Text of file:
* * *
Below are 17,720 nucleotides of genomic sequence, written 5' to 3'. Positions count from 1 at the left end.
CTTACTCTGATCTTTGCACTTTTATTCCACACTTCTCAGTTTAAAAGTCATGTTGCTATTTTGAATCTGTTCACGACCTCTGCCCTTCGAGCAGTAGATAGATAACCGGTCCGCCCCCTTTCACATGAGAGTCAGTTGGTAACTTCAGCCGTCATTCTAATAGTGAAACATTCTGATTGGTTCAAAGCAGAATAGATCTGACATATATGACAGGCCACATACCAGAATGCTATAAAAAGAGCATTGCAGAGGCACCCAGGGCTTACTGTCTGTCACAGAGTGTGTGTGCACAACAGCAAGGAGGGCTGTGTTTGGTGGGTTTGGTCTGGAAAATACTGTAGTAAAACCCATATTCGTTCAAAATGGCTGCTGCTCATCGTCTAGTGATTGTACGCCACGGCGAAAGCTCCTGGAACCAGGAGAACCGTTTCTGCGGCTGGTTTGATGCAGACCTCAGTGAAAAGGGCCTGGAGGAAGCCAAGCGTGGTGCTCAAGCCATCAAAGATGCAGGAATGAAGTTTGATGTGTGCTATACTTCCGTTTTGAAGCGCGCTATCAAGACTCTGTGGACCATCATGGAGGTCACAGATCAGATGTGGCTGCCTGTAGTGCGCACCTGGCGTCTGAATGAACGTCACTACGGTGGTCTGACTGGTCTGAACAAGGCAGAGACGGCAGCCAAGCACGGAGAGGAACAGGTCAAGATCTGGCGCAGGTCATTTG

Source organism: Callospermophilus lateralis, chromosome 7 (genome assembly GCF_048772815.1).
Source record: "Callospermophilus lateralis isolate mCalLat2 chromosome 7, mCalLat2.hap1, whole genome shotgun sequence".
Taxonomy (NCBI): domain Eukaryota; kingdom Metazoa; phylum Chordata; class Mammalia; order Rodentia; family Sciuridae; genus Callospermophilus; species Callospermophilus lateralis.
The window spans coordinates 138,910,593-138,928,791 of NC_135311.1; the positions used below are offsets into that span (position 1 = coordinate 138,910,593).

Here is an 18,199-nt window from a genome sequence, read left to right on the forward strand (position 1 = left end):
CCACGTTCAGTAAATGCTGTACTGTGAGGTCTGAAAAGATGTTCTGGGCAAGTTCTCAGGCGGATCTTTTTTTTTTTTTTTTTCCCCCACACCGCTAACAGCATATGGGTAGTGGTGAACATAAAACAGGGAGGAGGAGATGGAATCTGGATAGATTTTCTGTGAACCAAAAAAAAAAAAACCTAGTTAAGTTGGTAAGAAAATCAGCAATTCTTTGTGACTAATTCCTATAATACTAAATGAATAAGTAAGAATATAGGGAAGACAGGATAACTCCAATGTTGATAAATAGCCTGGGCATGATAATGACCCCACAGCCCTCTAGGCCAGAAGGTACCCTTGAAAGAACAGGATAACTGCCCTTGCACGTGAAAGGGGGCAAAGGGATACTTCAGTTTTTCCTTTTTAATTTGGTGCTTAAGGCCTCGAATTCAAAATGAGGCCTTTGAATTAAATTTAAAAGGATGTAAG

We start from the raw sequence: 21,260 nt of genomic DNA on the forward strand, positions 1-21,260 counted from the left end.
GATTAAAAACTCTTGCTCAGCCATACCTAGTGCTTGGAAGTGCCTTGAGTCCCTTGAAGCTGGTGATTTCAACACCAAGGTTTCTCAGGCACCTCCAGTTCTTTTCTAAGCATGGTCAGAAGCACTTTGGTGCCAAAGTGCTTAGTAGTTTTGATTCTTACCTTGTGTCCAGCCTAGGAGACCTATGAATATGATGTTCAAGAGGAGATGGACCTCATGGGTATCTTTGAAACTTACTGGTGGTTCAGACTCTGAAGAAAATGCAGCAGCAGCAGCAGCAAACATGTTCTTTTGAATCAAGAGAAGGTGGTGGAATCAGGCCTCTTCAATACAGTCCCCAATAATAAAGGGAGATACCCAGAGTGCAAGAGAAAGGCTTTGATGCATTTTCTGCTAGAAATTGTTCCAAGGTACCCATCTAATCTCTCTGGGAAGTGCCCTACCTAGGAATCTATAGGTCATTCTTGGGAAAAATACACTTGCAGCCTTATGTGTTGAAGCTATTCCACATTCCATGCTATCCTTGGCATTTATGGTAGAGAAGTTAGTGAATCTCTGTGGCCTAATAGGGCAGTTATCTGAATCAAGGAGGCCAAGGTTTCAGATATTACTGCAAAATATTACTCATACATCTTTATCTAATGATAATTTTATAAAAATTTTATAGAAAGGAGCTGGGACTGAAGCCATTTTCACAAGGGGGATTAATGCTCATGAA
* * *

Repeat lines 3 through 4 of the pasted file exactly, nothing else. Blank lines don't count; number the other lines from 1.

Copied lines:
Source organism: Callospermophilus lateralis, chromosome 7 (genome assembly GCF_048772815.1).
Source record: "Callospermophilus lateralis isolate mCalLat2 chromosome 7, mCalLat2.hap1, whole genome shotgun sequence".